Riverbed is known in the market as a leading vendor of WAN optimization hardware solutions. Riverbed is also a leading sponsor of one of the most popular open source network applications, the Wireshark packet and network analyzer.
Riverbed's involvement with Wireshark comes by way of its acquisition of CACE, a technology vendor whose executive team includes the founder of Wireshark, Gerald Combs. Riverbed's open source networking credibility however goes back even further than the CACE acquisition. Steve McCanne, the CTO of Riverbed is the co-creator of the tcpdump command line packet analyzer.
The tcpdump project in turn is also supplemented with the WinPcap effort for Windows, which was started by Loris Degioanni, who was also at CACE and is now part of Riverbed with McCanne and Combs. Wireshark supports 1,168 protocols and gets approximately 400,000 downloads a month.
"The project is one of the most successful in the open source world, that's based on the fact that the community has always been strong," Degioanni said.
The Wireshark community this week is gathering for the SharkFest conference, which is a proof point for the continuing strength of the community. Degionnia noted that the Wireshark network analyzer is a project that has fostered a great community, as developers around the world keep adding protocol support as new technologies emerge.
From a commercial perspective, CACE and now Riverbed do not directly monetize or commercialize the core open source Wireshark project.
"The model of CACE has been to enhance the Wireshark experience and build projects at the periphery with things that enhance the experience," Degioanni said.
To that end CACE built a network analyzer called Pilot and a packet recorder called Shark appliance. Those products have recently been integrated into the larger Riverbed product portfolio. Now as part of Riverbed, the former CACE executives are continuing to push the open source Wireshark project forward.
"We are open source fanatics," Degioanni said "We picked Riverbed because they are the ones that understand open source and what it takes to keep the community happy and they understand that investing in something that is free makes good business sense."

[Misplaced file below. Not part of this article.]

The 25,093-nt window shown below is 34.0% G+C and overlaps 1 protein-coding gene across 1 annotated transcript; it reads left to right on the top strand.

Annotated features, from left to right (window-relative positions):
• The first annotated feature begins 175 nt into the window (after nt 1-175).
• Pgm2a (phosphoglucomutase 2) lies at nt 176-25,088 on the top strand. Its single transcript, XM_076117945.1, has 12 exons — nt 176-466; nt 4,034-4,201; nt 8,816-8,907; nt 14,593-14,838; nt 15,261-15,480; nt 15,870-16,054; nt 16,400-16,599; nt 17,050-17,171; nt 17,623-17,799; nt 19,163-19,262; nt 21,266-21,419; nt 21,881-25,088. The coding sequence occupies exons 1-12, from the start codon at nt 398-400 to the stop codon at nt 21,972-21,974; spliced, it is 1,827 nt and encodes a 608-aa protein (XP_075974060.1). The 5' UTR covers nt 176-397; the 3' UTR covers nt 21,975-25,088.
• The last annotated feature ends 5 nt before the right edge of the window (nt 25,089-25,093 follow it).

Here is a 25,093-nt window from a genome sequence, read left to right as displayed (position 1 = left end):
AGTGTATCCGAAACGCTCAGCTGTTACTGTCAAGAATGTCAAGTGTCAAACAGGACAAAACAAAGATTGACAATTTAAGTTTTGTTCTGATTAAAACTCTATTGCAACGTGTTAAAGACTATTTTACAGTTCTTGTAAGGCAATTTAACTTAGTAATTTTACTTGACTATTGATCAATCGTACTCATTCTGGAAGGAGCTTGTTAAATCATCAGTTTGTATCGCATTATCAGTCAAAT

As a proof point, Degioanni noted that Combs is working full time on open source Wireshark and the Sharkfest event is set to have the best attendance ever. "We don't view Wireshark as a corporate asset, it's the community's asset," Steve McCanne, the CTO of Riverbed told InternetNews.com. "What we value is the connection we have to that community and the fact that we can build our products in a way that complements Wireshark in a way that no other vendors had done."
Going a step further, McCanne noted that it makes sense to keep network packet capture in the open source community. He added that there is a community of developers ,where everyone knows that Wireshark is the place to go for packet capture.
"It's a great place for open source to live," McCanne said. "Where we have innovated is this whole area of being able to have visibility into the enterprise networks."
From a licensing perspective, Degioanni stressed that a dual-licensing model would not work for Wireshark and Riverbed. He noted that dual-licensing works when a vendor is trying to make money from an open source tool, which is not Riverbed's goal.
"Wireshark does a really good job at what it does," Wireshark founder, Gerald Combs told InternetNews.com. "Other companies have tried to bury Wireshark and then let features bubble up into a product, which is a really dumb approach."